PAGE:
The fun thing about working with language and people: I never entirely know what’s coming, and I get to stick my nose into an enormous amount of different things – things I never would have expected! I love that I have the freedom to shape my own work around my core responsibilities. I get to apply all of my capabilities and knowledge, whether it be language related or not, and on the way I am actually doing something useful. This makes me happy, since I always felt a bit bad about being more of a “general knowledge” type of person instead of a specialist.

Looking back – but mostly forward!

I won’t lie, a lot of things in the tech startup world confuses me. Weird concepts! New terminology! What on earth are B2B and USP? And, while I have to say I have a good grasp of a lot of medical terminology, I am in no way a medical professional.
On top of that, I was the first person to join the team who isn’t medically trained, and I’ll let you imagine the situation from there… The first time was a whirl of new things, where I definitely flailed around a bit trying to work out what was going on and what I was supposed to actually be doing. By now, I feel like I’m getting the hang of it, and I’m starting to feel more comfortable in this world that was once alien to me.

When I joined, I had no clear expectation of what Care to Translate could be (I hope you’re not disappointed now, Annie and Linus!), nor what place I would have in it. I thought that you were onto something good, and it felt worthwhile, and I got a positive feeling from the way we talked about upcoming development, and I thought that I could probably figure out how to add myself to this mix in a good way.

Needless to say, it has turned out great in ways I couldn’t have predicted. Our team keeps evolving, and I’m continually amazed at how much we have managed to actually get done in such a short time. Also, importantly, we have fun – I really feel that we are coming together, both as a working team but also as a group of people, learning how to coexist in one small office.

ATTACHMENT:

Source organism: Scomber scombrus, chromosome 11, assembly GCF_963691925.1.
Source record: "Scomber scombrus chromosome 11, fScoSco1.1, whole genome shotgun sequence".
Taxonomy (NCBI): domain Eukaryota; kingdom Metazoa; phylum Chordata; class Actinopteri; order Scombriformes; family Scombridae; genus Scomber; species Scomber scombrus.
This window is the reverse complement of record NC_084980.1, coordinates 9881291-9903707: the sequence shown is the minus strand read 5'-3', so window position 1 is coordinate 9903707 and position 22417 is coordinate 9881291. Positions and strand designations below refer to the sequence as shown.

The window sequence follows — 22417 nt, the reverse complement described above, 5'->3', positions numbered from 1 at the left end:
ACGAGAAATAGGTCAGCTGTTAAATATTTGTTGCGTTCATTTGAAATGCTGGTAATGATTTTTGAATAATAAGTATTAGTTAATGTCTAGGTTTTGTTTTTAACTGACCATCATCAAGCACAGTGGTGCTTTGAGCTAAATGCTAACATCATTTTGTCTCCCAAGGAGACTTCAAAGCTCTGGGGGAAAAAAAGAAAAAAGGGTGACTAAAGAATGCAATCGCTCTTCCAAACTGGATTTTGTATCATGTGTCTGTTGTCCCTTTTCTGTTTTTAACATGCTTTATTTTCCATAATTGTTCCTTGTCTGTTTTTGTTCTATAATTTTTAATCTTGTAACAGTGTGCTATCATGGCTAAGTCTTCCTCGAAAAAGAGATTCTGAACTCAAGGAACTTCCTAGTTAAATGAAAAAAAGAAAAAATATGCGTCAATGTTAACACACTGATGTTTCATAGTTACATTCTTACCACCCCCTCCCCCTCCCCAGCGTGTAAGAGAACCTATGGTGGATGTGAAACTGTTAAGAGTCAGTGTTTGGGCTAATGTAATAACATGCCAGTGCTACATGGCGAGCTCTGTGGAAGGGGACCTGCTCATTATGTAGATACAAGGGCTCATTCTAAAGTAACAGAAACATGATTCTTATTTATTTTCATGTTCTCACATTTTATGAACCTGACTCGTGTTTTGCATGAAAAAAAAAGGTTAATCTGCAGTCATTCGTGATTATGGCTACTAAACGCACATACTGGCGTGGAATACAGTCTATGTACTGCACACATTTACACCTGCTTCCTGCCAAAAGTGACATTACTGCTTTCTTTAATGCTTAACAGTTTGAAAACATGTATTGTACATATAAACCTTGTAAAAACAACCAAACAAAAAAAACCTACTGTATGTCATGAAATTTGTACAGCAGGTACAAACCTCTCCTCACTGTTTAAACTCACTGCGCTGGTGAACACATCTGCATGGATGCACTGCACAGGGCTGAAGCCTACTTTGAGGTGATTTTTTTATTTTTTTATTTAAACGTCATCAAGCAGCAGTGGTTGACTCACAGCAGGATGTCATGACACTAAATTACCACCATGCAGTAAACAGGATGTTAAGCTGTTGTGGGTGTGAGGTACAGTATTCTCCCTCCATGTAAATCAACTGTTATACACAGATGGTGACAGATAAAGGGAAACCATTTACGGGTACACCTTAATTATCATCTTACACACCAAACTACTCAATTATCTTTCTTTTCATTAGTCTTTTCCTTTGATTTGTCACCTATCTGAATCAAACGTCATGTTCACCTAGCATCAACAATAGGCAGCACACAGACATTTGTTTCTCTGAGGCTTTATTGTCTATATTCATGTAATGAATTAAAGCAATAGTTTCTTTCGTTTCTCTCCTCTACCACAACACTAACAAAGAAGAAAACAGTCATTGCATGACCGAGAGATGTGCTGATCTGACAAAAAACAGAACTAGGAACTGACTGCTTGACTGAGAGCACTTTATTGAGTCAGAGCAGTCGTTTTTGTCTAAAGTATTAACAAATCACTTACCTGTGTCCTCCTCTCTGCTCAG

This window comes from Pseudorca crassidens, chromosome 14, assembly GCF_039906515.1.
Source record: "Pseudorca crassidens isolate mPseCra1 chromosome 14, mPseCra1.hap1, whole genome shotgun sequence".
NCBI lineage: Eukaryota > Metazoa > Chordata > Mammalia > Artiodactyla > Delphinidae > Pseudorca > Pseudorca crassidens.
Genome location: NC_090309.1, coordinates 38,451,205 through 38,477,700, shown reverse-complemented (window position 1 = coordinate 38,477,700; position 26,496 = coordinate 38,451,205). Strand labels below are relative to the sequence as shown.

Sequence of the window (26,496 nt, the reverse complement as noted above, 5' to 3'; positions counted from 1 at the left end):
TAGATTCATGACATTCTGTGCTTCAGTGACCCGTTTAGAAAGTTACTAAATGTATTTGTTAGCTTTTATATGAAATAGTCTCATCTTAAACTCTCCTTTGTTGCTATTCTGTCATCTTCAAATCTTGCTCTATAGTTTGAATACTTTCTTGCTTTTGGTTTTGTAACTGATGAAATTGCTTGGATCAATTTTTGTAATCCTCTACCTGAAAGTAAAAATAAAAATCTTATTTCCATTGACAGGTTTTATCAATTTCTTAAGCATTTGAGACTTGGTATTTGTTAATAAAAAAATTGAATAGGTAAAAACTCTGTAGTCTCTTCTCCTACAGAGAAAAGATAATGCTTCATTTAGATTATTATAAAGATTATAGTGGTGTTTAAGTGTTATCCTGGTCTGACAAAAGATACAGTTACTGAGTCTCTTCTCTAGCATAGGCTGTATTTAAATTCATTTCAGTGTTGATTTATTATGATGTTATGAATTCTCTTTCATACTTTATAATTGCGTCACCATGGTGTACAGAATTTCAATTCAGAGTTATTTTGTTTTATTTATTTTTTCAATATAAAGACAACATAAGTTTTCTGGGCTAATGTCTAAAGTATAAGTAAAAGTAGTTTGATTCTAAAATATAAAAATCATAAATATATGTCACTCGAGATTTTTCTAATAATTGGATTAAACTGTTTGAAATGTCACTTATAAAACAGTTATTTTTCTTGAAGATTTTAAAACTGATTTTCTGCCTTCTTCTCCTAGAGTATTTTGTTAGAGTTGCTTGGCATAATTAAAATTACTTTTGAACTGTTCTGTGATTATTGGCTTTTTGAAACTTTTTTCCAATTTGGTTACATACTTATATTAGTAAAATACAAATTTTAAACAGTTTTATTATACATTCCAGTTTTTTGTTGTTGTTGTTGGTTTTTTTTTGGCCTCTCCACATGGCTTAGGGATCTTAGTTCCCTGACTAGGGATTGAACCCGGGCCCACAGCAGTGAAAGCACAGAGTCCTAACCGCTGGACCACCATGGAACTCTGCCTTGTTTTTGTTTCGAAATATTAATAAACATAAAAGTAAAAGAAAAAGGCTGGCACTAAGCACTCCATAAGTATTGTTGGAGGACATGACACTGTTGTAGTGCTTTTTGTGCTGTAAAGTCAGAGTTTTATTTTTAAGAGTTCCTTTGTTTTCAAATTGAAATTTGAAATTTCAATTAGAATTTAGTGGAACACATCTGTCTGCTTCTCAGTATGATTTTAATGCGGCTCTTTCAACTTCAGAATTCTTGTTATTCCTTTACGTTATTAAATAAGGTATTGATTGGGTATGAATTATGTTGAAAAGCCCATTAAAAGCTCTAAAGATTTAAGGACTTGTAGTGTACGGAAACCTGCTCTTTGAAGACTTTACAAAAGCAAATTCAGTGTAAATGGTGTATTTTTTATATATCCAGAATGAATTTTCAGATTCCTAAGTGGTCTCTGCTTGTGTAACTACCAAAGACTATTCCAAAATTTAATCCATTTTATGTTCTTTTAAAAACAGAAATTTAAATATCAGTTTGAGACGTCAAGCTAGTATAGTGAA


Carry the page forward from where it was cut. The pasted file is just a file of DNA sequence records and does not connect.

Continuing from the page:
photo of team care to translate sitting outside the office in the sun

One of the reasons I was attracted to Care to Translate was the opportunity to learn, both by combining my knowledge with others’ in new ways, and also by digging into new areas and finding new connections. I get to apply my expertise, working together with a tight-knit, motivated team, where my contributions are valued and we are doing something useful.

We will continue to grow and learn, and through this we will continue to work towards the goal of safe and equal healthcare for everyone. Healthcare and language are deeply connected, and both are part of the foundation of human rights, and that’s really at the core of what we do.


I hope you’re enjoying following along on our journey! We wouldn’t be able to do any of this without our translators, counselors, users, investors, and everyone else who shows interest and shares their knowledge with us. We really appreciate all of the input that you send us, because it gives us an opportunity to make Care to Translate better!